Letters to the editor
03/19/2014 7:25 AM
03/19/2014 7:25 AM
Missouri state Sen. Wayne Wallingford, a Cape Girardeau Republican, has a bill that would give a person the right to refuse service as long as he was “substantially motivated by religious belief.”
My advice is for Missourians to “think important issues through to establish how they affect all citizens.” I recall my growing up days in Mississippi and Tennessee when “separate but equal” treatment for the races was state law.
In practice, “equal” treatment never occurred, but “separate” did. The effect was blacks riding in the rear of public buses, segregated and inferior public schools, limited jobs and educational opportunity for blacks, no entry to white-managed facilities/restaurants. In short, not much for black people. And remember black and white citizens paid taxes toward schools, transportation, etc.
The legal system built by whites in the South of yesteryear obliged the majority to oppress the black minority — to refuse service to anyone as long as the refusal was “substantially motivated by racial hate.”
Robert M. Shettles
Liberty Support KC police
I have been very disappointed to read the cheap shots in the editorial pages at Kansas City Councilmen Scott Taylor and John Sharp and at our outstanding Police Department. The Star seems determined to drag our Police Department, our police chief and their supporters through the mud (2-23, Editorial, “Wake up, KC Council, we have a murder problem”).
It seems to be an attempt to mislead the public into supporting the politicalization of our police by returning them to the control of local politicians. Our Police Department has been free of corruption unlike many other big city departments, and I believe our new chief and police board have developed a solid plan to reduce murders and other violent crimes by targeting known violent criminals.
Let's stand behind our outstanding Police Department, our great new chief and our elected officials who support them and end these cheap attacks and quit throwing rocks at them and give their efforts a fair chance to succeed.
Kansas City Questioning college
Tim Wolfe, president of the University of Missouri System, regrets that many now view a college diploma as “not worth the paper it is printed on (3-5, Commentary, “Recognize value of higher education.”).” But there are good reasons for skepticism about the value of a college degree — and these reasons are to be found in the colleges themselves.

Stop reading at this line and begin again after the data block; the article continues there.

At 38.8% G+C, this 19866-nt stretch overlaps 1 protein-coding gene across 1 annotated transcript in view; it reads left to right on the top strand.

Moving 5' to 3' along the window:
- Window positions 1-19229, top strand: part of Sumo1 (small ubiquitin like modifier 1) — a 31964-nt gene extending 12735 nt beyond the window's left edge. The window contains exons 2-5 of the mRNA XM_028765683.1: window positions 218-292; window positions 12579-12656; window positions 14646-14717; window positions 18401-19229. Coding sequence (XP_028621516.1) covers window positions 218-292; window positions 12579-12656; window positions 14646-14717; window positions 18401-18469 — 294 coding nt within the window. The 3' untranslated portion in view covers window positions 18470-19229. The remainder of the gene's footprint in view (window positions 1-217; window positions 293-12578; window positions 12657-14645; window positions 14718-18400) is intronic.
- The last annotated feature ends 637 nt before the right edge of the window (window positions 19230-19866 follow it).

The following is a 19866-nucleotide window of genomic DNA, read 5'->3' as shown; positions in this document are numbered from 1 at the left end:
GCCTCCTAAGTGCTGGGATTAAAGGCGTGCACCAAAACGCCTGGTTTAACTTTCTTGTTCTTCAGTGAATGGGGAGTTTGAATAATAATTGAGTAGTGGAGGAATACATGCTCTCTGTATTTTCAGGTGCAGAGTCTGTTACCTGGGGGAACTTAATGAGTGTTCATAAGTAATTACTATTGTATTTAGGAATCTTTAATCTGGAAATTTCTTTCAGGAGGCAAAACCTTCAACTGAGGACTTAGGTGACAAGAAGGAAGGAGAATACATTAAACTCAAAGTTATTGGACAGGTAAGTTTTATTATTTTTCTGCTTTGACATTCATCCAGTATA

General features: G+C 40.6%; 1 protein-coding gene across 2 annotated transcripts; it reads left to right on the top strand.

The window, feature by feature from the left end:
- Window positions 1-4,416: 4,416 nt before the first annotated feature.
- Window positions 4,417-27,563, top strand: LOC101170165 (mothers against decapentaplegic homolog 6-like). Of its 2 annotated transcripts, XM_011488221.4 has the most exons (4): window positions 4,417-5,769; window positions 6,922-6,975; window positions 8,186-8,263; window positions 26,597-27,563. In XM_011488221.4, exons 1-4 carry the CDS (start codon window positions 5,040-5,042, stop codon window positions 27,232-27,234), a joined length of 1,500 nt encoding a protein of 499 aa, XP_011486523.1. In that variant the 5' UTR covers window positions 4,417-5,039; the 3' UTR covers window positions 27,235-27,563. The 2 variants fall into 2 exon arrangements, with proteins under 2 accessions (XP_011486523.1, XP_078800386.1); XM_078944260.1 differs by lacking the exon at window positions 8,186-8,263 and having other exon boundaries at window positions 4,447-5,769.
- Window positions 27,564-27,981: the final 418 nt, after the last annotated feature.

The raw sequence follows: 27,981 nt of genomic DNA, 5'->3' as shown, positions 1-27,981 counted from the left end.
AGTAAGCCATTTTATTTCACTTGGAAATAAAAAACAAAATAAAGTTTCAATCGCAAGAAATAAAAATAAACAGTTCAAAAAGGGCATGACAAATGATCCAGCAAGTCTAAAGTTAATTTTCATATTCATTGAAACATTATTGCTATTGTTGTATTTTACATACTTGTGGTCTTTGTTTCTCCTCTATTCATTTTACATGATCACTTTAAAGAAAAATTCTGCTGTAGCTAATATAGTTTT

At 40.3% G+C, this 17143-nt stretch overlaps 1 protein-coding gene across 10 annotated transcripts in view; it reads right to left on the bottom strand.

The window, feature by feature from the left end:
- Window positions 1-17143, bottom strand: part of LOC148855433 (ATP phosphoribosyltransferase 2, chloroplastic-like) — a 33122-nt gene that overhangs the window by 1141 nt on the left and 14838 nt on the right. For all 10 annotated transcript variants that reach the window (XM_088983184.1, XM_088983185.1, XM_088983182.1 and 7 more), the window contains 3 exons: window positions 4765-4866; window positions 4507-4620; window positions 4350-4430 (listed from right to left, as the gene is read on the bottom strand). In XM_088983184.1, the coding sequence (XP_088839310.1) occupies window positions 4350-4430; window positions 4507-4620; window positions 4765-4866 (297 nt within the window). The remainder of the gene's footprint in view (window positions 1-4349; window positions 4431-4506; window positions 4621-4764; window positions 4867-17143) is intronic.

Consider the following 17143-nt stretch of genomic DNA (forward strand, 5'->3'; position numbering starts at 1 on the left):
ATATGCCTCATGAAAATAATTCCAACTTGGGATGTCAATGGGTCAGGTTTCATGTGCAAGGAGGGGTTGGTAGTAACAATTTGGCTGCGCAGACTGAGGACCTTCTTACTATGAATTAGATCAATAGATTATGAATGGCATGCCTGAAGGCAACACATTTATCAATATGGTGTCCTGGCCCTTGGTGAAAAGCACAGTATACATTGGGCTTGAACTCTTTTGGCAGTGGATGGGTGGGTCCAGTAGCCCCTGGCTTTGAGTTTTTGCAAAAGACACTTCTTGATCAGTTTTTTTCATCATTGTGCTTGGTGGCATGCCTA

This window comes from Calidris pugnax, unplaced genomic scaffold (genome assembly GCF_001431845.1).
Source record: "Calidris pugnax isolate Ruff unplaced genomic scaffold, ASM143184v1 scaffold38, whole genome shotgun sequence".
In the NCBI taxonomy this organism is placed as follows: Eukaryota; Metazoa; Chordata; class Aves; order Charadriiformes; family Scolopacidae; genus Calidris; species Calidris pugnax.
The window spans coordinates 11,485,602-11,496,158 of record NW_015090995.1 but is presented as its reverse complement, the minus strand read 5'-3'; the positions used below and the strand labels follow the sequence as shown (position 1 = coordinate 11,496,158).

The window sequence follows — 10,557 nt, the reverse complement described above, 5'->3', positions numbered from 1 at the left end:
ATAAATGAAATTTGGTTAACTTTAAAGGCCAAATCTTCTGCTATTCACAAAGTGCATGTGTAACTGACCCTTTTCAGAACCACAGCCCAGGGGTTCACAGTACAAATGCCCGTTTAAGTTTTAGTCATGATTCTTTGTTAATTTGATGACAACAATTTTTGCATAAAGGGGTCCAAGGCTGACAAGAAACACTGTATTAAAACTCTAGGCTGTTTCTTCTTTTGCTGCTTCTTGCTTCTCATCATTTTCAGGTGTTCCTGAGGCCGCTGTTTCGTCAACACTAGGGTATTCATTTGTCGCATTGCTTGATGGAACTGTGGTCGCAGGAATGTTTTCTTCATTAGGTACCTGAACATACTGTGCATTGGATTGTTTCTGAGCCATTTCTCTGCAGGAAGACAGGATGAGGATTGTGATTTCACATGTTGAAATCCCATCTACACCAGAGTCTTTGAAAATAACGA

Grades have been grotesquely inflated for many years, and thus diplomas must decline in value because almost anyone can now get one. With more students receiving “A”s than any other grades, the students themselves may well wonder what a college degree means as a measure of competence.
The students regard B as an average grade. In fact, a college diploma no longer guarantees that the holder can write a literate paragraph or solve a simple equation.
Missouri's initiative to tie college funding to retention and graduation rates will only make a bad situation worse. Pressuring colleges to keep and graduate the unqualified can only accelerate the race to the bottom.
Warrensburg, Mo. Hickman Mills progress
The Hickman Mills School District is designated Consolidated #1 meaning it is the first school district in the state of Missouri to consolidate. From that beginning, the Hickman Mills community has identified with and has been known by its school district, many long years before the community was annexed to become part of Kansas City.
That significant relationship is one reason a recent audit of the district and the behavior exposed of our elected and hired representatives and caretakers is so saddening, disappointing, and “eye opening.”
While individuals serving on our school board “failed” not only to serve our children but the community, we as the community have failed to give the necessary support to our school district. Simply supporting requested operating levies and bond issues is not enough, as the audit shows.
Our school district holds our future in its hands. Without accreditation our children do not receive the education they deserve, people move and our home values continue to decline.
The progress begun by Superintendent Dennis Carpenter can only continue if the community elects responsible individuals who have both “personal and financial integrity” to serve on the Board of Education.
We must support candidates who are dedicated to our school and our community without conflicting agendas or loyalties. We need to attend board meetings to evaluate performances of both the board and the administration and insist on compliance with all laws as well as courtesy, common sense and best practices.